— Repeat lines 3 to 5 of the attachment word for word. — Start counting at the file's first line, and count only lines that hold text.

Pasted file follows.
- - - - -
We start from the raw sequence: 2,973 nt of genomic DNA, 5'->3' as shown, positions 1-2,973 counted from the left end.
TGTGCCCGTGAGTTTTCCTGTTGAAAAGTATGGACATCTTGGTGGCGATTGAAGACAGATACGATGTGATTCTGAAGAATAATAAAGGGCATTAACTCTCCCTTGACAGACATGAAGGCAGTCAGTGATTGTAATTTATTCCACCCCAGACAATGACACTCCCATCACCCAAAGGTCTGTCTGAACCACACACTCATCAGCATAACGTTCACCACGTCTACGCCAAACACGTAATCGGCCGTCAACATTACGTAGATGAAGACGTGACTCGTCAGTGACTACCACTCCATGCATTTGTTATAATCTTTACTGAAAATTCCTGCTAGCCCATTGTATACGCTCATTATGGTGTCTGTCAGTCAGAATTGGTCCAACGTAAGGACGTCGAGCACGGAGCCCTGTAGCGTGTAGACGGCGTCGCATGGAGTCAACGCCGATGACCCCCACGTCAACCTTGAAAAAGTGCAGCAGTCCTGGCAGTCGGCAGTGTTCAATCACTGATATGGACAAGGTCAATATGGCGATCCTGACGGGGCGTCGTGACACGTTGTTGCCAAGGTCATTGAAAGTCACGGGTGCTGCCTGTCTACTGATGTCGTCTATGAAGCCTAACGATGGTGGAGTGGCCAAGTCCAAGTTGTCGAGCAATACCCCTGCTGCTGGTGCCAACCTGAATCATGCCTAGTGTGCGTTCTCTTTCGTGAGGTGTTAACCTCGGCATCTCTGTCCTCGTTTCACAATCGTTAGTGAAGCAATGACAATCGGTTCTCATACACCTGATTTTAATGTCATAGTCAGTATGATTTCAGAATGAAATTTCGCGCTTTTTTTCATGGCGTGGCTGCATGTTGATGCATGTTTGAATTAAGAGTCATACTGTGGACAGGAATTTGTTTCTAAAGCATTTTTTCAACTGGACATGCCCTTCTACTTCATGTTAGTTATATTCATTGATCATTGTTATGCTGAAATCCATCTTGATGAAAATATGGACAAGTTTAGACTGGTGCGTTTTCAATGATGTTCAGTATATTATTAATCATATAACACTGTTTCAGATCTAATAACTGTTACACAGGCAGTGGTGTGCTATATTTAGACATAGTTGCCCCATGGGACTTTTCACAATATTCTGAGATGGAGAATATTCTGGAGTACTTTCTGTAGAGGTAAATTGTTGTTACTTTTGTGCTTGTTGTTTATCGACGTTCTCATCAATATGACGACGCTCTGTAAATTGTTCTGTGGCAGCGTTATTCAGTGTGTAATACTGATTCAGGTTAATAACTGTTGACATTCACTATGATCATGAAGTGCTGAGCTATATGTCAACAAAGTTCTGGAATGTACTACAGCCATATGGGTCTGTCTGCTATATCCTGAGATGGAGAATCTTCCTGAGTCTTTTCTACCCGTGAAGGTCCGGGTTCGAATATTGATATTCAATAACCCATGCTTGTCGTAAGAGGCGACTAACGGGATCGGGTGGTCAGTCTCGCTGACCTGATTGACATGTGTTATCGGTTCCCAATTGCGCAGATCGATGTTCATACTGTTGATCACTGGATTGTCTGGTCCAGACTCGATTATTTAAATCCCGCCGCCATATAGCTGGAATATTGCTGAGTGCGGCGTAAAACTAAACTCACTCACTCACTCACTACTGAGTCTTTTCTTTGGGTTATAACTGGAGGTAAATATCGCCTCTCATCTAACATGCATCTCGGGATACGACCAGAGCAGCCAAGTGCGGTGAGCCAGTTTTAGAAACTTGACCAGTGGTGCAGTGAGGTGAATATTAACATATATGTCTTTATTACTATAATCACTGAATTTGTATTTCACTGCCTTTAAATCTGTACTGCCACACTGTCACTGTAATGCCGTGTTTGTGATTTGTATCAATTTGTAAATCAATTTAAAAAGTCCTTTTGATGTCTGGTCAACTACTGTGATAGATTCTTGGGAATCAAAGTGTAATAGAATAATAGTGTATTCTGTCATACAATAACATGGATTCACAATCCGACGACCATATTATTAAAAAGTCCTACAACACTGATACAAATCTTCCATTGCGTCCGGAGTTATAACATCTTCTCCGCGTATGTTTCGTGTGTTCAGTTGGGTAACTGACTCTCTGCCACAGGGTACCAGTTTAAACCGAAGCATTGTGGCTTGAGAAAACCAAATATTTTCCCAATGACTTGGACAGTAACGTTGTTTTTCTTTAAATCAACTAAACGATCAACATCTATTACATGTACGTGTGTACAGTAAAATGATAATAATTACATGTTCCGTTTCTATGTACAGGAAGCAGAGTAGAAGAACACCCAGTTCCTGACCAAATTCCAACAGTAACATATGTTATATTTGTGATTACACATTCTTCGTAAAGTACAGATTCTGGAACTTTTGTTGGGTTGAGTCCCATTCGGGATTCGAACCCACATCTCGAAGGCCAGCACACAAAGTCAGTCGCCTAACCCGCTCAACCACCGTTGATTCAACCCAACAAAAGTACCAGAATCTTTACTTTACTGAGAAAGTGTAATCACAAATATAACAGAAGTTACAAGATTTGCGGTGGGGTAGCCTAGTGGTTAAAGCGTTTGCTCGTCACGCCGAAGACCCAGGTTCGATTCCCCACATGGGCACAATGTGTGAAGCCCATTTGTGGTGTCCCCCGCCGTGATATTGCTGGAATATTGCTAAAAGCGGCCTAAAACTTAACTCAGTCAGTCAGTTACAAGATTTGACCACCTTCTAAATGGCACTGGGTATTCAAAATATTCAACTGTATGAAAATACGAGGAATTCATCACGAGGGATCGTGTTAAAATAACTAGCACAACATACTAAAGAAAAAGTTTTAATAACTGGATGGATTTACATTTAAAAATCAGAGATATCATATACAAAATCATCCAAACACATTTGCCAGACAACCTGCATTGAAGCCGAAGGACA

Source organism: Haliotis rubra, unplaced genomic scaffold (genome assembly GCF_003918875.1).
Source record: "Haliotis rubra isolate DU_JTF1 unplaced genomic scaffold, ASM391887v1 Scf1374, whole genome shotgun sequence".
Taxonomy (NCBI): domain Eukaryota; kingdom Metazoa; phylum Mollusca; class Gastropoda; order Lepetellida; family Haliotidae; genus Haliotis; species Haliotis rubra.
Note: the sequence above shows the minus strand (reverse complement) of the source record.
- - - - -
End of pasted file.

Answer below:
Source organism: Haliotis rubra, unplaced genomic scaffold (genome assembly GCF_003918875.1).
Source record: "Haliotis rubra isolate DU_JTF1 unplaced genomic scaffold, ASM391887v1 Scf1374, whole genome shotgun sequence".
Taxonomy (NCBI): domain Eukaryota; kingdom Metazoa; phylum Mollusca; class Gastropoda; order Lepetellida; family Haliotidae; genus Haliotis; species Haliotis rubra.